A bill that would have required all primary and intermediate schools to offer second language tuition from among 10 priority languages has been torpedoed by Labour despite the party originally supporting the bill.
The Labour-led parliamentary committee examining the bill, originally proposed by ex National MP Nikki Kaye, oppose making 10 languages a priority. It says that te reo Māori and sign language should be the priority languages because they are both official languages.
And it said Cook Island Māori, Niuean and Tokelauan and other Pacific languages needed to be valued and taught.
National says it is a narrow-minded and Labour is too focused on Māori - Pākehā relations.
The education select committee report, chaired by Labour MP Marja Lubeck, said it would be more appropriate to develop a "national languages strategy instead of passing this bill because that would allow for more comprehensive consultation to take place".
That means that unless Labour has a change of heart, it will vote down the bill at its second reading.
The Ministry of Education told the committee that passing the bill without full consultation with Māori would be a breach of the Treaty of Waitangi.
Former Education Minister Nikki Kaye who introduced the second language bill. (Photo / Mark Mitchel)l
It suggested that all schools have te reo as the primary priority language before being able to choose an additional priority language but the committee's report does not address that as a solution.
Officials estimated the annual cost of funding second language tuition ranged between $42 million for one-hour tuition each week to $234 million a year for five hours of tuition a week.
National says there were more than 300 submissions on the bill and the overwhelming majority supported it.
The bill was originally introduced by Kaye, a former National education minister, when in Opposition and was supported by Education Minister Chris Hipkins and Labour as well as the Greens and Act.
The bill says every primary and intermediate school had to choose at least one priority language from among 10 nominated by the Education Minister in the Gazette, and after consultation with the school community.
National education spokesman Paul Goldsmith took over the bill and said he was disappointed that the committee had recommended the bill not proceed.
"The bill doesn't take away the existing requirement of schools to have best endeavours to ensure that education in te reo and tikanga Māori is available.
Education Minister Chris Hipkins. (Photo / Mark Mitchel)
"But making it available doesn't mean it has to be compulsory for everybody to choose it to be a language they go into in depth. That's the difference."
It was right that everyone in school has some engagement with te reo Māori but "taking the next step to really focusing on it as the second language, we fundamentally come from the point of view that you should have a choice".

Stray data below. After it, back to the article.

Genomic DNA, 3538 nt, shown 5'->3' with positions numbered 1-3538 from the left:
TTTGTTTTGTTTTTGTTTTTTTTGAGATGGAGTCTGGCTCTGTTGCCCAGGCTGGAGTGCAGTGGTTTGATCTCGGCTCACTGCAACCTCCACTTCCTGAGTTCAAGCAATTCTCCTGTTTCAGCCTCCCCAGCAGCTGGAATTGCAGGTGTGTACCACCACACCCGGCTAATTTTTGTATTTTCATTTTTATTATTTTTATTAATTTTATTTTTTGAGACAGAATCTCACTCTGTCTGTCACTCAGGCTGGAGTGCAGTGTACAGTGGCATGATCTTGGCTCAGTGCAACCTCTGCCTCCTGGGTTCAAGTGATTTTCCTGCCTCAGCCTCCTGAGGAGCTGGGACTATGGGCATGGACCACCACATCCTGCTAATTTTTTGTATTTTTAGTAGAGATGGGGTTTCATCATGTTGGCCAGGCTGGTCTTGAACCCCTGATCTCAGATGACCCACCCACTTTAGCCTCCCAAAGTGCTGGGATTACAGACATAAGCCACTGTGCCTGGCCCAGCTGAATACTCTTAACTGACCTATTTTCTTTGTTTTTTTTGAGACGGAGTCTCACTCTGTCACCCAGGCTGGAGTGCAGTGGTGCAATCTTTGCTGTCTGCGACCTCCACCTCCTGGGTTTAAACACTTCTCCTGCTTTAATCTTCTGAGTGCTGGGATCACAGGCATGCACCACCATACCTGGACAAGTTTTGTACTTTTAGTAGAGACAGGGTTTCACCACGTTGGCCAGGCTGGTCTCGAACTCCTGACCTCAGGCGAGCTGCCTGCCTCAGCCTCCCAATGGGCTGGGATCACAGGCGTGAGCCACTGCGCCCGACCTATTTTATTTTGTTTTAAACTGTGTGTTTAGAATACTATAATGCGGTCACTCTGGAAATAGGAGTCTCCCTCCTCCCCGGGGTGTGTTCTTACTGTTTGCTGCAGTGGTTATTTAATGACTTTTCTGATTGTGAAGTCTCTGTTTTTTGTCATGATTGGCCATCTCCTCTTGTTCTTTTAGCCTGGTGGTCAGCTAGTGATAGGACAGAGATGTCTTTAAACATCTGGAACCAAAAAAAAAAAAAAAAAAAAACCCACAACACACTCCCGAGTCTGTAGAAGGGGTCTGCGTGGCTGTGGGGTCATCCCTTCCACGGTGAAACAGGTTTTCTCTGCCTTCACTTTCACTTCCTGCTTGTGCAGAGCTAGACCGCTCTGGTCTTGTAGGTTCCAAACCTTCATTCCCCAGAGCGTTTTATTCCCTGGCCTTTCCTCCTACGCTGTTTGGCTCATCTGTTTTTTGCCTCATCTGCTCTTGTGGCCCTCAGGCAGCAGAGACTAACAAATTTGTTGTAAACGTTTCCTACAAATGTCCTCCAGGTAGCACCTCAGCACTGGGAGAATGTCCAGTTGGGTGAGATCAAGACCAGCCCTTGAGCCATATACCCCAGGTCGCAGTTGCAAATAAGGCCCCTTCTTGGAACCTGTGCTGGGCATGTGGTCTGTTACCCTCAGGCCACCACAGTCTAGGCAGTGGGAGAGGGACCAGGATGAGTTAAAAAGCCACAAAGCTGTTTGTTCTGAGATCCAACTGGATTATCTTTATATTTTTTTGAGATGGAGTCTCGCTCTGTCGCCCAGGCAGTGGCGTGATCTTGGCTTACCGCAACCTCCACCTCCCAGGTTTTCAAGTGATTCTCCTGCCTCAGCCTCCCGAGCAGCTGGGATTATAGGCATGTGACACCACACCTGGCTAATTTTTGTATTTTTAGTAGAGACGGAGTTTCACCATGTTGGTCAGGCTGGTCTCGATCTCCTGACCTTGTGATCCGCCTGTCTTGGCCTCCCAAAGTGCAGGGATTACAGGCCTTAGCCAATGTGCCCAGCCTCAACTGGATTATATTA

That could Samoan, Mandarin, Urdu or Punjabi.
"There is universal agreement that learning a second language at a young age is helpful to a whole range of educational and learning neurological pathways," said Goldsmith.
"It has been torpedoed from a very narrow-minded view of the world which is to say there is only one language you can learn and it has to be te reo."
Kaye believed that the bill would lead to a big uptake in te reo learning because schools were not limited to one language to prioritise and that the bill would ensure universal access to te reo learning.
Marja Lubeck, Labour list MP, chairs the education select committee that says the second language bill should not proceed. (Photo / Supplied)
Goldsmith believed the reason for Labour's change was there was what he called "a much more vocal and determined Maori caucus" this term and the Government was in danger of becoming too introspective.
"New Zealand is at its best when it is looking out and engaging with the world, recognising what is special about New Zealand but prepared to be open.
"The sense I get from a lot of what is happening in the education space at the moment is a very determined inward-looking agenda around the relationship between Māori and Pākehā.
"That is important but you can overcook it."
Goldsmith dismissed the Ministry of Education's view that passing the law would be a breach of the treaty.
"The advice seems to be ushering in a new constitutional understanding. It is saying that a member's bill, introduced into Parliament in the normal way, for public submission including, of course, from Māori groups, thought the select committee process for months in the normal way, and then pass by Parliament could be a breach of the Treaty because of inadequate consultation.
"We reject that assertion."
The primary teachers' union, the NZEI, opposed the bill saying that only once has the revitalisation of te reo Māori happened should the teaching of additional languages be welcomed.
The select committee recommended a national languages strategy that:
- is developed in consultation with parents, teachers, schools and communities;
• supports the immediate use of existing programme;
• provides for the training and development of the workforce;
• sets out what resources would need to be created and made available to teachers;
• sets expectations about what curriculum areas would be covered;
• fits into the wider aims of the curriculum;
• allows for schools to tailor the learning to their students' needs.
The education and workforce select committee comprises the following MPs: Labour MPs Marja Lubeck, Camilla Belich, Jo Luxton, Ibrahim Omer, Angela Roberts, and temporary member Jamie Strange who participated in the deliberations; Green MP Jan Logie; National MPs Paul Goldsmith and Erica Stanford; and Act MP Chris Baillie.